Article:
Transfer reform is an inherently complicated proposition because of how many stakeholders there are in the situation and the wildly different ecosystems in which each sport operates. Baseball has a unique, complex relationship with its professional league, one where players never have to declare for the draft and can leave coaches scrambling after a draft-day surprise. It also has the most robust junior college ranks and a summer ball scene that has only grown larger since the days of coaches recruiting the Cape.
These are not new issues for college baseball. The debate used to dominate the sport so much so that, in 2005, Dave Keilitz, then the executive director of the American Baseball Coaches Association, told Baseball America, “I’m trying to think of the last time we had a Division I business meeting and it wasn’t discussed.”
This time, however, the NCAA is examining transfer reform for all students, not just in baseball. The Student-Athlete Advisory Committee, which is playing a key role in the debate, in July came to the consensus that it believes “all sports should have uniform transfer rules.” So, at least for now, baseball is along for the ride along with every other sport.
Mississippi State athletic director John Cohen is well versed in the debate. Before becoming athletic director last fall, he spent 17 years as a head baseball coach, working both before and after the one-time transfer exemption’s elimination, and he was once a transfer himself, moving from Birmingham (Ala.) Southern, then an NAIA school, to Mississippi State after his freshman season.
Cohen said it is important to him that players can seek out the best opportunity for themselves in all sports. But he also knows the reality of baseball’s last experience with the one-time transfer exception was not idyllic.
“What you’ve had in the past is coaches hanging out in a place like the Cape Cod League, keeping (scholarship) money back and waiting for a so-called mid-major player to pop up,” he said. “Even though they couldn’t contact them directly, they just decided to transfer and some of these schools had scholarship aid available. That was the wild, wild West back then. I think the rules are currently in place to prevent that from happening.”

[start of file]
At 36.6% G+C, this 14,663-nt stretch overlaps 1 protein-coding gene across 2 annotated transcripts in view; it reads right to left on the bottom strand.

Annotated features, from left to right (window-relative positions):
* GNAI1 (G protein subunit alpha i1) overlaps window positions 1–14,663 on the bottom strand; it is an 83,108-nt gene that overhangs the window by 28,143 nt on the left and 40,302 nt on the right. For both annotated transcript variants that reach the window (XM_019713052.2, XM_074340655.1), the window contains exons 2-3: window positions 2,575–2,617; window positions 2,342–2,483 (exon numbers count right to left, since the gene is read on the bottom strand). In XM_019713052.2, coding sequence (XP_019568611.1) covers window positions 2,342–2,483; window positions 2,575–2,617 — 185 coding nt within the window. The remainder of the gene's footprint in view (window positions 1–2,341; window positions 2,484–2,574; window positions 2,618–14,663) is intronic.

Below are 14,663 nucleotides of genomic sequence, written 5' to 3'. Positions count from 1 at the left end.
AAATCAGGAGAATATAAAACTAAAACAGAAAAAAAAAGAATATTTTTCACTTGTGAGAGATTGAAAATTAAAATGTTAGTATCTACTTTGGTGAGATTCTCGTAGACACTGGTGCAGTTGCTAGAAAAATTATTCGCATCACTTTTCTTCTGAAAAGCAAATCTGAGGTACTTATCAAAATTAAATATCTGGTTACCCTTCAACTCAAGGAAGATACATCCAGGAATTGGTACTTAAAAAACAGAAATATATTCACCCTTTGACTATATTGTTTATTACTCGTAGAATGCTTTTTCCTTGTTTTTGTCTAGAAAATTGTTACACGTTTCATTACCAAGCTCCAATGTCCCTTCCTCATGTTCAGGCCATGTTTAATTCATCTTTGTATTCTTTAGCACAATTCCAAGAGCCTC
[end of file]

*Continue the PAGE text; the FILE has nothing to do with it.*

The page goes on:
Beyond the specter of the return of recruiting summer leagues, coaches are also concerned about adding another obstacle to the already difficult task of roster management. With caps on scholarships, roster size and the minimum percentage of a scholarship, coaches are already juggling a difficult equation. If transfers start to increase, planning becomes more difficult. Over-recruiting, already a touchy subject, could increase as coaches attempt to avoid being caught shorthanded by an unexpected transfer.
Because the roster caps, minimum scholarship and transfer restrictions were all introduced at once, some believe the removal of one should lead to the lifting of the other restrictions. The ABCA in the past has found a majority of its Division I membership favors eliminating the 25 percent scholarship minimum and the limit of 27 scholarship players per team.
But the other proposed rule changes have not gained much traction, and it seems unlikely that transfer reform would change that.
“If you look at the success Division I baseball has had since implementing the rules, it’s really helped,” Cohen said. “It has helped protect some Division I rosters. I think the very nature of college baseball has improved since that happened.
“But I will say there should be opportunity for student-athletes to find the best situation. I clearly understand that model. It’s very difficult to balance those two.”
As the NCAA examines its transfer rules on a macro scale, baseball’s specific complexities may be lost among bigger questions.
“If you look at the sports that are restrictive as it relates to competition, why is it different for those students versus soccer, volleyball, golf, tennis, swimming?” said Sidwell, who transferred from Brown to Tulane during his baseball playing career. “What’s the difference? Why is their ability to transfer different than someone else’s ability? It’s hard to rationalize.”
White said he sees both sides of the debate and thinks the return of the one-time transfer exception would have positives and negatives for both players and coaches. He petitioned the NCAA for an exemption to be able to play immediately after transferring, but he knew it would probably be denied, which it was. He didn’t think much of it at the time, he said, because he understood the rule and thought sitting out a year would be worth it.
“The rules were the rules and I think there’s a good reason for it, because I could have come in and impacted an A&M program right away,” he said. “That wouldn’t have been fair to TCU, it would have been unfair to other schools in the SEC and I think that would have been done a lot more often if that wouldn’t have been the case.”
Whether White’s prediction has a chance to come true or not, remains to be seen. The transfer reform debate, quiet for a decade, continues in college baseball, still without any easy answers to a problem that isn’t going away.